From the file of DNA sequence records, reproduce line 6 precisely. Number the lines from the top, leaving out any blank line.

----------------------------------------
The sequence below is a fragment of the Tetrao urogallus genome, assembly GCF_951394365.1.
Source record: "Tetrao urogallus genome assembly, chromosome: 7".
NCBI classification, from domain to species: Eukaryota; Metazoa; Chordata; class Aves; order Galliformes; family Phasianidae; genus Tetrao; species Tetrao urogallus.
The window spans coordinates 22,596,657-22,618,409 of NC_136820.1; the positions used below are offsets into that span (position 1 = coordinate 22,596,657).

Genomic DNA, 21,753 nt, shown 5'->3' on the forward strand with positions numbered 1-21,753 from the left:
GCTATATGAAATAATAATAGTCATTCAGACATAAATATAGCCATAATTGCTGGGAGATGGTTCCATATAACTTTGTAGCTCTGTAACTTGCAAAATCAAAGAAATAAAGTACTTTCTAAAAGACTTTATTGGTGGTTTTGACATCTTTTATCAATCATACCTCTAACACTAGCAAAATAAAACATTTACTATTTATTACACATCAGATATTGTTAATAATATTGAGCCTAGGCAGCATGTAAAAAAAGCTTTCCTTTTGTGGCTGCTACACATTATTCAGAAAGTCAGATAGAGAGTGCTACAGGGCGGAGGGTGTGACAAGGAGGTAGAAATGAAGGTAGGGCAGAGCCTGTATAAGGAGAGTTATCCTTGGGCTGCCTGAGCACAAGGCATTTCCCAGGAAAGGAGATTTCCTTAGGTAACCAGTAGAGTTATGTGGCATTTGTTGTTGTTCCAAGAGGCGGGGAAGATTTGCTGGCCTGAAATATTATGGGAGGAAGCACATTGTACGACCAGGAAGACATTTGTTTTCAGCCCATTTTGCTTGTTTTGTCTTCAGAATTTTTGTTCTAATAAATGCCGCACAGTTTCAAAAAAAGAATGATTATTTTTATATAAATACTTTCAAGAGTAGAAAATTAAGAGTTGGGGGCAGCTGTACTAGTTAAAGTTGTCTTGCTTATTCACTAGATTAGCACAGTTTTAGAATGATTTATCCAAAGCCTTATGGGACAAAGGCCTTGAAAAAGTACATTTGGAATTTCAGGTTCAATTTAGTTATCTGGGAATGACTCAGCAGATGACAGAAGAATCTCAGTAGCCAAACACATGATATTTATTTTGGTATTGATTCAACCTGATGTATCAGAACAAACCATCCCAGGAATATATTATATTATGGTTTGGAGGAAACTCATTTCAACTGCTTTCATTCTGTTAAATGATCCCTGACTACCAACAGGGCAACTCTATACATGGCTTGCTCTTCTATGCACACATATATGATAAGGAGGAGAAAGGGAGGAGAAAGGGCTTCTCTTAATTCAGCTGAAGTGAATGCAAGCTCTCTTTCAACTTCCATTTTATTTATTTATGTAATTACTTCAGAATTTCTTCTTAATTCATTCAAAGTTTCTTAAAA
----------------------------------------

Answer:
GCTATATGAAATAATAATAGTCATTCAGACATAAATATAGCCATAATTGCTGGGAGATGGTTCCATATAACTTTGTAGCTCTGTAACTTGCAAAATCAAAGAAATAAAGTACTTTCTAAAAGACTTTATTGGTGGTTTTGACATCTTTTATCAATCATACCTCTAACACTAGCAAAATAAAACATTTACTATTTATTACACATCAGATATTGTTAATAATATTGAGCCTAGGCAGCATGTAAAAAAAGCTTTCCTTTTGTGGCTGCTACACATTATTCAGAAAGTCAGATAGAGAGTGCTACAGGGCGGAGGGTGTGACAAGGAGGTAGAAATGAAGGTAGGGCAGAGCCTGTATAAGGAGAGTTATCCTTGGGCTGCCTGAGCACAAGGCATTTCCCAGGAAAGGAGATTTCCTTAGGTAACCAGTAGAGTTATGTGGCATTTGTTGTTGTTCCAAGAGGCGGGGAAGATTTGCTGGCCTGAAATATTATGGGAGGAAGCACATTGTACGACCAGGAAGACATTTGTTTTCAGCCCATTTTGCTTGTTTTGTCTTCAGAATTTTTGTTCTAATAAATGCCGCACAGTTTCAAAAAAAGAATGATTATTTTTATATAAATACTTTCAAGAGTAGAAAATTAAGAGTTGGGGGCAGCTGTACTAGTTAAAGTTGTCTTGCTTATTCACTAGATTAGCACAGTTTTAGAATGATTTATCCAAAGCCTTATGGGACAAAGGCCTTGAAAAAGTACATTTGGAATTTCAGGTTCAATTTAGTTATCTGGGAATGACTCAGCAGATGACAGAAGAATCTCAGTAGCCAAACACATGATATTTATTTTGGTATTGATTCAACCTGATGTATCAGAACAAACCATCCCAGGAATATATTATATTATGGTTTGGAGGAAACTCATTTCAACTGCTTTCATTCTGTTAAATGATCCCTGACTACCAACAGGGCAACTCTATACATGGCTTGCTCTTCTATGCACACATATATGATAAGGAGGAGAAAGGGAGGAGAAAGGGCTTCTCTTAATTCAGCTGAAGTGAATGCAAGCTCTCTTTCAACTTCCATTTTATTTATTTATGTAATTACTTCAGAATTTCTTCTTAATTCATTCAAAGTTTCTTAAAA